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If you've forked out £800 for Intel's mighty Core i7 980X six-core processor, why not unload another £400 for seven slots' worth of PCI Express action? It's big numbers all round, and the Gigabyte X58A-UD9 is quite literally large.

Measuring 345 x 263.5mm, the UD9's form factor is officially known as XL-ATX. There's something else that's official: it won't fit in most PC cases. Fortunately, Gigabyte has provided a list of compatible cases. Anyway, odds are you'll need a new housing for it.

To get the most out of the UD9, you'll probably also need a new PSU.

The biggest potential power draw, of course, are the seven (count 'em!) full length PCI Express slots. Four are the real 16-lane deal, a configuration enabled courtesy of a pair of Nvidia NF200 bridge chips. The remaining three are full length, but only eight-lane in electrical terms.

Gigabyte has sensibly arranged the slots alternately. Slots one, three, five and seven are 16-lane, allowing for four dual-slot graphics cards to be daisy chained.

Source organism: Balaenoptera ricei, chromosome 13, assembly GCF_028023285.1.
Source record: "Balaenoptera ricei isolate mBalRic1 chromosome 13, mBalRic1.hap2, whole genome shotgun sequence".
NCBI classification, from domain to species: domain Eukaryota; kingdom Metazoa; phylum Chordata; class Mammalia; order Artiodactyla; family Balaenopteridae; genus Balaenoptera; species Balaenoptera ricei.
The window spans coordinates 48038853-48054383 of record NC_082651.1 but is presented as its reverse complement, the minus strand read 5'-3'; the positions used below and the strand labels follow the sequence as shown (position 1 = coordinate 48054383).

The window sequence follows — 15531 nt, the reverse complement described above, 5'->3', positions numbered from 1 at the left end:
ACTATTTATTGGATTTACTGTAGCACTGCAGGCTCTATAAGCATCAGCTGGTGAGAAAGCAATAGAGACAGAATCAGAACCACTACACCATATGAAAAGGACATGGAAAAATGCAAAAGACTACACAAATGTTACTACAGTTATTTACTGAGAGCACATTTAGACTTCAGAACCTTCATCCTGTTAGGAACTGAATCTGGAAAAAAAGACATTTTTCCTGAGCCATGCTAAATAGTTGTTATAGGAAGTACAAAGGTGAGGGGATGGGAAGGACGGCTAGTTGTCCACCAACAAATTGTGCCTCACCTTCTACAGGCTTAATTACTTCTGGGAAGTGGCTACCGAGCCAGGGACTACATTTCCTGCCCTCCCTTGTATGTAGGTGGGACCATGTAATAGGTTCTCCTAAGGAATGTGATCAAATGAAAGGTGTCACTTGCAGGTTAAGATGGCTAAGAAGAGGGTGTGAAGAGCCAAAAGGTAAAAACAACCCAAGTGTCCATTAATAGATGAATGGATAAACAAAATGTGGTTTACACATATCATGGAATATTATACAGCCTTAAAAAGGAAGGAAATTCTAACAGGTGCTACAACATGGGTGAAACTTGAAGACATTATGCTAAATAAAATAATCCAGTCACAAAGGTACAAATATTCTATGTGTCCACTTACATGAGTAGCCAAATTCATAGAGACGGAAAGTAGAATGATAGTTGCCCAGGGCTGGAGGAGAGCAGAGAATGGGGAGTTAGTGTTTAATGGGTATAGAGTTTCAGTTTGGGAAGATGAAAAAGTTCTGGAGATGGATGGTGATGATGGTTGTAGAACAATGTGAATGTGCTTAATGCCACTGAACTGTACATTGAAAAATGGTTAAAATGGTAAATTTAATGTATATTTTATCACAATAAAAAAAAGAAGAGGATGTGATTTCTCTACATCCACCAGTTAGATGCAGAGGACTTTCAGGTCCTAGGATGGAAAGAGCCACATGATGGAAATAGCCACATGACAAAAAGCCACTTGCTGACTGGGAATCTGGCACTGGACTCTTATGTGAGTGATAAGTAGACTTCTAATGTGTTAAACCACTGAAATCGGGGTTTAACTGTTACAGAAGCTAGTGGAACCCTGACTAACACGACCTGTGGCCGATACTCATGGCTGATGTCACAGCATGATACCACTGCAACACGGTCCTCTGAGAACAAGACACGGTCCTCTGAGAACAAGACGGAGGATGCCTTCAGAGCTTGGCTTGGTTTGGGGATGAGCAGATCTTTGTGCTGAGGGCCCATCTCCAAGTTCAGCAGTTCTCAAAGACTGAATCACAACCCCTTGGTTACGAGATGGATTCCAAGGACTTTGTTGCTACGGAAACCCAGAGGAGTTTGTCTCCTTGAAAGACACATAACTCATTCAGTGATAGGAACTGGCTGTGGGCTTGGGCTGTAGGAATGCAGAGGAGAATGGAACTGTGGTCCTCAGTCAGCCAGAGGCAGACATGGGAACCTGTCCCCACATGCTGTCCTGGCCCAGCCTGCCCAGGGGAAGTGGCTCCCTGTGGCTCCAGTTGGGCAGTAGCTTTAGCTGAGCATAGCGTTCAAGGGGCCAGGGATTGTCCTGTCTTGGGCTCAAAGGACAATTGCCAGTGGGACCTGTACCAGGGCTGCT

For the record, both AMD's Crossfire and Nvidia's SLI multi-GPU platforms are fully supported. Indeed, the UD9 comes with the graphics card connectors required for both technologies.

Another UD9 highlight is chipset cooling.

The X58 I/O controller chip gets the most attention in this area. For starters, Gigabyte has bolted on a block with connectors and pass-throughs for water cooling.

It's also provided a novel air-cooling solution composed of a screw-on heat pipe cooler that sits vertically in the first PCI slot. It's possible to run both cooling solutions in parallel.

Elsewhere, the UD9 scores points for it's uber-spec 24-phase power regulation kit. The fact that the PCB itself also has a thin layer of copper to help prevent hot spots and generally improve cooling just goes to show how much detail Gigabyte has paid to the overall design.



Technology and cars. Increasingly the twain shall meet. Which is handy, because Jeremy (Twitter) is addicted to both. Long-time tech journalist, former editor of iCar magazine and incumbent car guru for T3 magazine, Jeremy reckons in-car technology is about to go thermonuclear. No, not exploding cars. That would be silly. And dangerous. But rather an explosive period of unprecedented innovation. Enjoy the ride.